Teaching Frederick Douglass to 7th Graders

Discussion in 'Secondary Education' started by Katie Rundzieher, Dec 9, 2019.

  1. Katie Rundzieher

    Katie Rundzieher New Member

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    Dec 9, 2019

    This is my first year at this school and my first year teaching ever. I teach 7th grade ELA. After Christmas I am supposed to teach a three week unit on the Narrative of Frederick Douglass to my 7th graders. I read Frederick Douglass in high school and struggled with it as a 10th grader so I cannot imagine teaching it to my 7th graders, only a handful of whom are actually on grade level. Everywhere I've seen online says Frederick Douglass is a 9-12th grade level book. My instructional coach told me I am welcome to teach the scholastic version but that is at a 2nd grade level. Many of my students are low but they are not THAT low. I have been scouring the internet for another abridged version that may be more appropriate for middle schoolers. I cannot seem to find anything that itsn't the original higher lexile version or a 2nd grade version. Anyone know of any 5th-7th grade appropriate versions of Frederick Douglass? Anyone ever taught it at all to middle schoolers and have any other suggestions?

    Thank you!
     
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  3. vickilyn

    vickilyn Multitudinous

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    Dec 9, 2019

    Why not start with the Scholastic version and build on that version? You can assign reading that is closer to their grade level for portions that you feel they would be more apt to understand. You can get them to use the simpler version to generate questions they would like to know more about, make correlations to other historical writings that may share subject matter, and perhaps suggest how this would play out in this time and age. It would be ambitious, but you would have a lot of leeway in deciding what to build upon, and your students may surprise you in what they take away from even the lower level readings.

    https://www.engageny.org/resource/c...a-narrative-of-the-life-of-frederick-douglass
    https://www.uen.org/lessonplan/view/33355
    https://educators.brainpop.com/bp-topic/frederick-douglass/
    https://www.varsitytutors.com/englishteacher/douglass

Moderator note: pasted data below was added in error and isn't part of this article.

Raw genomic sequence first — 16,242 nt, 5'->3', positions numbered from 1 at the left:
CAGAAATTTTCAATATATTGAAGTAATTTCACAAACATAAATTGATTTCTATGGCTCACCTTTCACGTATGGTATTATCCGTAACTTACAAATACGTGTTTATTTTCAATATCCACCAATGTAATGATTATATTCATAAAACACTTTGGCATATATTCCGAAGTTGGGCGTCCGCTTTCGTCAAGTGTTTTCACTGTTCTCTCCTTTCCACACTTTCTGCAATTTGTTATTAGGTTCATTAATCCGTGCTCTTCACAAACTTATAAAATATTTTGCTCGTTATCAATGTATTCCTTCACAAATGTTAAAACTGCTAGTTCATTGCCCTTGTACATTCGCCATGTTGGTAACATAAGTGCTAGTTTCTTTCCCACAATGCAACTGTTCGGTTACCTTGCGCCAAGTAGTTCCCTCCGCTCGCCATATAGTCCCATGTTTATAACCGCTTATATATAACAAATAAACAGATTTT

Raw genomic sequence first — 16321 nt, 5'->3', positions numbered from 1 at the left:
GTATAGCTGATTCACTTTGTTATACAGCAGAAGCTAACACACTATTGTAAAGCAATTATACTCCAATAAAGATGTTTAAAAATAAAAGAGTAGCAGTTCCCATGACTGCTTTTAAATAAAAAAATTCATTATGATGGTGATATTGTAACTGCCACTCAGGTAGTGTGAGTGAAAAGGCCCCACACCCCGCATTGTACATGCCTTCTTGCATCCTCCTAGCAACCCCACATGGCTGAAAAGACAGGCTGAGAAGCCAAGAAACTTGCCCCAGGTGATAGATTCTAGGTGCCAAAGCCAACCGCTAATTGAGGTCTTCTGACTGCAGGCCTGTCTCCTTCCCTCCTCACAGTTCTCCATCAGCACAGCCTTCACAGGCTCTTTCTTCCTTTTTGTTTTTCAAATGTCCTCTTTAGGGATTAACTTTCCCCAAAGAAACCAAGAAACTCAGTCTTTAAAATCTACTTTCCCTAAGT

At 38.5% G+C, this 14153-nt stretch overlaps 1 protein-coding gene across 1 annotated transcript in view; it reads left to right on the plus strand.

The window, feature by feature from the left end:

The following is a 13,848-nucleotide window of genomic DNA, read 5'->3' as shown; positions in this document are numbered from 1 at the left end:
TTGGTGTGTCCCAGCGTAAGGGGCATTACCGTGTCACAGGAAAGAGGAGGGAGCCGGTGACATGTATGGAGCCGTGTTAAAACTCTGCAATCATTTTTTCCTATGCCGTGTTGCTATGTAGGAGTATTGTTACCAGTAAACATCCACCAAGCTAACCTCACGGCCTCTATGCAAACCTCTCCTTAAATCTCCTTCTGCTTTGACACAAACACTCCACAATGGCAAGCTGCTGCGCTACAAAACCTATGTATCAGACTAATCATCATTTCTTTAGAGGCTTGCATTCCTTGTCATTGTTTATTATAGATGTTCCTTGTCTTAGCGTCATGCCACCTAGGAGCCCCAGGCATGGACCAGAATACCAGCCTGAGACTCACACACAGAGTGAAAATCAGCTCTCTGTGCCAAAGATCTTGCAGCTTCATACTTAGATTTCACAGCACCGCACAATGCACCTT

https://www.brighthubeducation.com/...lass-facts-and-project-ideas-for-third-grade/
    https://www.instructorweb.com/les/frederickdouglass.asp
    https://www.nps.gov/frdo/learn/education/upload/FRDO_marchForward.pdf
    https://americanhistoricfigures.weebly.com/ela-lesson-plan.html
    https://www.zinnedproject.org/materials/frederick-douglass-fights-for-freedom/
    https://civics.sites.unc.edu/files/2012/04/FrederickDouglas.pdf
    http://teacherlink.ed.usu.edu/tlresources/units/Byrnes-famous/douglass.html
    https://edsitement.neh.gov/curricula/courage-freedom-frederick-douglasss-1845-autobiography
    https://librarycompany.org/geniusoffreedom/lesson-plans/
    https://www.lessonplanet.com/lesson-plans/frederick-douglass/all
    https://www.lessonplanet.com/teache...douglass-an-american-slave-written-by-himself
    https://www.lessonplanet.com/teache...e-of-frederick-douglass-by-frederick-douglass
    https://www.lessonplanet.com/teachers/from-the-narrative-life-of-frederick-douglass
    https://www.lessonplanet.com/teachers/reading-comprehension-frederick-douglass
    https://www.lessonplanet.com/teachers/frederick-douglass-this-is-your-life-the-abolitionist
    https://www.usatoday.com/in-depth/n...vies-kids-lesson-plan-field-trips/2246368001/
    https://www.ereadingworksheets.com/.../narrative-of-the-life-of-frederick-douglass/
    https://classroomlaw.org/resources/constitution_and_slavery/
    https://www.vermonthumanities.org/p.../douglass-faqs/more-about-frederick-douglass/
    https://docplayer.net/20874539-Narr...d-for-8-th-grade-social-studies-students.html
    Best of luck.
     
  4. ms.irene

    ms.irene Connoisseur

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    Dec 10, 2019

    I agree that the Narrative is way too high for 7th graders, not just reading level, but content-wise -- there is a lot of graphic description of violence and sexual assault that I would find problematic for that age level. I would go with the Scholastic version and build out from there, as Vickilyn suggested.
     
  5. RainStorm

    RainStorm Phenom

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    Dec 10, 2019

    Ask your instructional coach to draft a letter to parents outlining the violence and sexual assault scenes in the book, so the parents will be aware. Put this request, along with your concerns, in writing to the instructional coach and document any verbal answers.

    Unless the instructional coach is willing to deal with any fall-out or parent issues regarding this, I would not do this particular book with 7th graders.

    There is a reason it is a high school level book. Even if a 7th grader can read it, it doesn't mean he/she should read it. As an elementary school teacher who used to teach 3rd grade gifted, I can tell you that just because a child reads on an 8th grade level, doesn't mean he or she should be reading any book at that level. They may be able to read the words and even comprehend most of it, but they aren't ready to deal with those mature issues at a young age.
     
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  6. Ima Teacher

    Ima Teacher Maven

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    Dec 10, 2019

    We teach an excerpt from the autobiography to 8th graders, and we talk about him more using texts from ReadWorks.
     
  7. TeacherNY

    TeacherNY Phenom

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    Dec 11, 2019

    Is this mandatory for all 7th graders? Have you asked other teachers what they use?
     
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